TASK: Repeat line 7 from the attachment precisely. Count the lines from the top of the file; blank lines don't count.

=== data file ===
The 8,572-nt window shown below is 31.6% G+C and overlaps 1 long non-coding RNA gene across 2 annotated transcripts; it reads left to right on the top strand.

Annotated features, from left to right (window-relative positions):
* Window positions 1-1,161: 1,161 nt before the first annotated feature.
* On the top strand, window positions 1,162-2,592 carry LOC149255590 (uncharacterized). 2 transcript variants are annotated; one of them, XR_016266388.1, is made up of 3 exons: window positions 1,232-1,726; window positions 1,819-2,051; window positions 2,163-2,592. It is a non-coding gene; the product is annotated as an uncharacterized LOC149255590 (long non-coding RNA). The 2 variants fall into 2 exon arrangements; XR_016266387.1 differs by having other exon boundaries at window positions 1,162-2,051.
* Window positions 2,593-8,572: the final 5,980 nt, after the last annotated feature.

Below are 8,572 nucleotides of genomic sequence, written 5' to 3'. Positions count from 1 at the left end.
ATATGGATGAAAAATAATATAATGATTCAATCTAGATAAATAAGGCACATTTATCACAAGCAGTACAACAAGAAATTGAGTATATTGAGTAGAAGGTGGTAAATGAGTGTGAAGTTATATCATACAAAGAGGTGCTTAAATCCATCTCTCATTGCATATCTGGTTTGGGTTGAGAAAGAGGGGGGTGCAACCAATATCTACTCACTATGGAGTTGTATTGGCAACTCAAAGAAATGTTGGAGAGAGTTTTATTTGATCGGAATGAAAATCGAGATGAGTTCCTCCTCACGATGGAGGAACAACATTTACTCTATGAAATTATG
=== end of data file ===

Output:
ATATGGATGAAAAATAATATAATGATTCAATCTAGATAAATAAGGCACATTTATCACAAGCAGTACAACAAGAAATTGAGTATATTGAGTAGAAGGTGGTAAATGAGTGTGAAGTTATATCATACAAAGAGGTGCTTAAATCCATCTCTCATTGCATATCTGGTTTGGGTTGAGAAAGAGGGGGGTGCAACCAATATCTACTCACTATGGAGTTGTATTGGCAACTCAAAGAAATGTTGGAGAGAGTTTTATTTGATCGGAATGAAAATCGAGATGAGTTCCTCCTCACGATGGAGGAACAACATTTACTCTATGAAATTATG